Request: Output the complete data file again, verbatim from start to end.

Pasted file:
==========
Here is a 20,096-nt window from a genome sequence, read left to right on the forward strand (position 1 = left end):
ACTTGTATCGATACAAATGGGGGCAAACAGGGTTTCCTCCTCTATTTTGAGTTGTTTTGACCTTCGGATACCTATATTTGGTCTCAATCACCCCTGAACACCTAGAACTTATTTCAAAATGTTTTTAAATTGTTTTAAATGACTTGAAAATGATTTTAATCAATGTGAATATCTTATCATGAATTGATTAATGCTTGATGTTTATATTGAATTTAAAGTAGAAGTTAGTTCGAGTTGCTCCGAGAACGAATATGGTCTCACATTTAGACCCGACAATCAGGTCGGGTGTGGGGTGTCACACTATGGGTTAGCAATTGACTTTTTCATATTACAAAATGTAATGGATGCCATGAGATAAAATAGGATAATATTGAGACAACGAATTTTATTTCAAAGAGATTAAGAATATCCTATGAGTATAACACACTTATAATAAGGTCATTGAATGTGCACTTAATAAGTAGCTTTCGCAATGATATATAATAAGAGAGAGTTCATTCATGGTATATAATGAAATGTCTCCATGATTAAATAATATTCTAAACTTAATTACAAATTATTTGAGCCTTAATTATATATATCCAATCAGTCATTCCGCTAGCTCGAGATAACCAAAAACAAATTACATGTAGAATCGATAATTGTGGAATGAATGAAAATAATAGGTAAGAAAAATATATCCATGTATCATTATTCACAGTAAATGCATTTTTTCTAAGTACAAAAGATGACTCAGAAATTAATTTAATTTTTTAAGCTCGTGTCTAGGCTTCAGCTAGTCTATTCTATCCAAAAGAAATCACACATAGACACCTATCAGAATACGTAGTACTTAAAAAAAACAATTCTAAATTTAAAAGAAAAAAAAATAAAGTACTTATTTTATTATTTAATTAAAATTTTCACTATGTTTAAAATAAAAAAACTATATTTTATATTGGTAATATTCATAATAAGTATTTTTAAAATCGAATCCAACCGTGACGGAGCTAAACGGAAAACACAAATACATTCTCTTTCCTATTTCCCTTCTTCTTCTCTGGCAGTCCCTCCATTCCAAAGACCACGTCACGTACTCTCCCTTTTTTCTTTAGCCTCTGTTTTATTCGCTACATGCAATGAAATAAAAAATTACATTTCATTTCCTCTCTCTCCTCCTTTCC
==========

Here is a 20,096-nt window from a genome sequence, read left to right on the forward strand (position 1 = left end):
ACTTGTATCGATACAAATGGGGGCAAACAGGGTTTCCTCCTCTATTTTGAGTTGTTTTGACCTTCGGATACCTATATTTGGTCTCAATCACCCCTGAACACCTAGAACTTATTTCAAAATGTTTTTAAATTGTTTTAAATGACTTGAAAATGATTTTAATCAATGTGAATATCTTATCATGAATTGATTAATGCTTGATGTTTATATTGAATTTAAAGTAGAAGTTAGTTCGAGTTGCTCCGAGAACGAATATGGTCTCACATTTAGACCCGACAATCAGGTCGGGTGTGGGGTGTCACACTATGGGTTAGCAATTGACTTTTTCATATTACAAAATGTAATGGATGCCATGAGATAAAATAGGATAATATTGAGACAACGAATTTTATTTCAAAGAGATTAAGAATATCCTATGAGTATAACACACTTATAATAAGGTCATTGAATGTGCACTTAATAAGTAGCTTTCGCAATGATATATAATAAGAGAGAGTTCATTCATGGTATATAATGAAATGTCTCCATGATTAAATAATATTCTAAACTTAATTACAAATTATTTGAGCCTTAATTATATATATCCAATCAGTCATTCCGCTAGCTCGAGATAACCAAAAACAAATTACATGTAGAATCGATAATTGTGGAATGAATGAAAATAATAGGTAAGAAAAATATATCCATGTATCATTATTCACAGTAAATGCATTTTTTCTAAGTACAAAAGATGACTCAGAAATTAATTTAATTTTTTAAGCTCGTGTCTAGGCTTCAGCTAGTCTATTCTATCCAAAAGAAATCACACATAGACACCTATCAGAATACGTAGTACTTAAAAAAAACAATTCTAAATTTAAAAGAAAAAAAAATAAAGTACTTATTTTATTATTTAATTAAAATTTTCACTATGTTTAAAATAAAAAAACTATATTTTATATTGGTAATATTCATAATAAGTATTTTTAAAATCGAATCCAACCGTGACGGAGCTAAACGGAAAACACAAATACATTCTCTTTCCTATTTCCCTTCTTCTTCTCTGGCAGTCCCTCCATTCCAAAGACCACGTCACGTACTCTCCCTTTTTTCTTTAGCCTCTGTTTTATTCGCTACATGCAATGAAATAAAAAATTACATTTCATTTCCTCTCTCTCCTCCTTTCC